||Introduction. Andrew Jackson: pragmatic but principled rhetoric -- A "military chieftain" and the campaign rhetoric of 1824 -- The first inaugural address: projecting an audience -- The first annual message to Congress: a blueprint for an ambitious agenda -- The Maysville Road Project veto: an early warning -- Nullification and rhetorical economy: Andrew Jackson's management of a national crisis -- Andrew Jackson and the Indian tribes: an uncompromising approach -- The bank veto and rhetorical leadership -- The Second inaugural address: a watershed in presidential power and popular appeal -- From chief magistrate to president -- Images of Old Hickory: visual rhetoric in the service of politics -- Parting counsel: Andrew Jackson's Farewell address -- Jacksonian democracy and rhetorical entity.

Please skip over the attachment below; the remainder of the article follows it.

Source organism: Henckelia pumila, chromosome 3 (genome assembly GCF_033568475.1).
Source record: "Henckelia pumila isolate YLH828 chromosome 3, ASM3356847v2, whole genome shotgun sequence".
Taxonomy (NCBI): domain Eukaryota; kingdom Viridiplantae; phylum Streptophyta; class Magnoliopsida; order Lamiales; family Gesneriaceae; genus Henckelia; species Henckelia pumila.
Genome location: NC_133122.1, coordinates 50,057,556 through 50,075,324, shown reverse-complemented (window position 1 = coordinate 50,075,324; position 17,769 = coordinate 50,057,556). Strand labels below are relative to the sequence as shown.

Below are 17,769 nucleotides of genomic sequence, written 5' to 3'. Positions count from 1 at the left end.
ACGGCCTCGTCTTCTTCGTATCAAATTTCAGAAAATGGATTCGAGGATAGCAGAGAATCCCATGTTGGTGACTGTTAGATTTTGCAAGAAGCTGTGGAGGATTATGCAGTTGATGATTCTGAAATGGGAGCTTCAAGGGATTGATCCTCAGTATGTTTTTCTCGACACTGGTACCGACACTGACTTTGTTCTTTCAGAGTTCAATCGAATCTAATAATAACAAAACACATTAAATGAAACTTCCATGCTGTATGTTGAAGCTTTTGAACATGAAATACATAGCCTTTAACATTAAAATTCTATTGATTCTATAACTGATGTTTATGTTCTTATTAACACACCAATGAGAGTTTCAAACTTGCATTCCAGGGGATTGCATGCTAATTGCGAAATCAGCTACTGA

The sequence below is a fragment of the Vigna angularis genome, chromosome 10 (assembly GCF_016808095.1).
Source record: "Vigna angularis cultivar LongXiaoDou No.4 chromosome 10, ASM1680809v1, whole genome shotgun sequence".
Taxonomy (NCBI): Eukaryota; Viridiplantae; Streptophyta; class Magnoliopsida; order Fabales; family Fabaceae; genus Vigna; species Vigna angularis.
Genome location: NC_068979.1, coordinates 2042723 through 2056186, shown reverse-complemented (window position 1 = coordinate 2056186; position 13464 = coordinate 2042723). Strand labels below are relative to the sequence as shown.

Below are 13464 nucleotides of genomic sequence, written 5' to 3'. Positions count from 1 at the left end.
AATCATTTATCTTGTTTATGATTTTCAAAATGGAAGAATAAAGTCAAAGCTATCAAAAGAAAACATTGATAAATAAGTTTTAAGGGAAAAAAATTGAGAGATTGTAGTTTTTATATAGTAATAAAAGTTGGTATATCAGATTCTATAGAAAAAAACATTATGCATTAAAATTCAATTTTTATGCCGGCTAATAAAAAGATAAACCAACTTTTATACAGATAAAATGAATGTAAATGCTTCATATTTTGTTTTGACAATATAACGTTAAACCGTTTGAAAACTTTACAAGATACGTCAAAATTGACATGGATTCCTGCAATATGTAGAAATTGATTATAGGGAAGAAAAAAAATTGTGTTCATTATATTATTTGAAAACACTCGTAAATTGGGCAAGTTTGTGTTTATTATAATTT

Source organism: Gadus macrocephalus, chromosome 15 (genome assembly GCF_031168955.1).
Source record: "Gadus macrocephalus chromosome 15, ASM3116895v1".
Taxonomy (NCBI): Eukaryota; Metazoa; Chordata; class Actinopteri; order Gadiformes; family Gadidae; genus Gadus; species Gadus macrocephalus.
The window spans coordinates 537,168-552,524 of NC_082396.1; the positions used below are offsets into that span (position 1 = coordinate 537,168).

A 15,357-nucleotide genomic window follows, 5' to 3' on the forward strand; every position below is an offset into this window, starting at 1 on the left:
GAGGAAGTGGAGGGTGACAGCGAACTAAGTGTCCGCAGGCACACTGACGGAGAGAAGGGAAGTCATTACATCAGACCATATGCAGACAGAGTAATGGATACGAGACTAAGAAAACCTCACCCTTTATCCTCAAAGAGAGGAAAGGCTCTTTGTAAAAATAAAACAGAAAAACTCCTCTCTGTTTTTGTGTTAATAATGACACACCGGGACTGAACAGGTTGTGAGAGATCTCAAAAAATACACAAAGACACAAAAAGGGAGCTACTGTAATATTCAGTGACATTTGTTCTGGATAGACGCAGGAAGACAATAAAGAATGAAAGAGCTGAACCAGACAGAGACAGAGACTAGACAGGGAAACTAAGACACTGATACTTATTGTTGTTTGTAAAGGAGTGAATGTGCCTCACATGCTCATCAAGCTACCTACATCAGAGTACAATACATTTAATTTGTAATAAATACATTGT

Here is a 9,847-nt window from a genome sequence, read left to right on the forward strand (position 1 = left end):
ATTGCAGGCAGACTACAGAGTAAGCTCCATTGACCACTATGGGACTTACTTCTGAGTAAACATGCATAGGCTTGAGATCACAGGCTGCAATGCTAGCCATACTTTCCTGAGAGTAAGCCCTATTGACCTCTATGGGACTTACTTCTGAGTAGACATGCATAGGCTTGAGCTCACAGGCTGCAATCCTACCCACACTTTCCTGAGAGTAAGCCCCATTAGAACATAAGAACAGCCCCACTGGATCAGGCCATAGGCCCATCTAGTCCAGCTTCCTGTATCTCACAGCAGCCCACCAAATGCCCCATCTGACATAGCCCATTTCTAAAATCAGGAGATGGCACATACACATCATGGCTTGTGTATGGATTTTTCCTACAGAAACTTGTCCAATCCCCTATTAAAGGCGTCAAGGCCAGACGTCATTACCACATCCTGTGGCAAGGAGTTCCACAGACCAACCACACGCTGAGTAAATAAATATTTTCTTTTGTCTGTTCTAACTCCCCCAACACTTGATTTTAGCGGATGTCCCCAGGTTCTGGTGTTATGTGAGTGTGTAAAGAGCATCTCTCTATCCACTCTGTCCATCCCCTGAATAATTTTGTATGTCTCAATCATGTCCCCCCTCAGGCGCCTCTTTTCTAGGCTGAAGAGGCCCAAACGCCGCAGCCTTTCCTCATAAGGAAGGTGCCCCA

||"Amos Kiewe mounts a critical intervention into Jackson studies by focusing the lens on a little-studied aspect of the populist leader's 1830-31 campaign and subsequent presidency: his creative use of the press. Jackson was a force for reinvention, cannily directing his speeches--like no previous candidate--to the public at large and garnering unprecedented newspaper coverage throughout his campaign and time in office. By focusing on Jackson's public addresses, Kiewe is able to trace the president's rhetorical political maneuvering through his early campaign and the major trials of his presidency."--Provided by publisher.
|Bibliography note||Includes bibliographical references (pages 291-294) and index.|
|Issued in other form||Online version: Kiewe, Amos. Andrew Jackson. First edition. Knoxville, TN : The University of Tennessee Press,  9781621904489|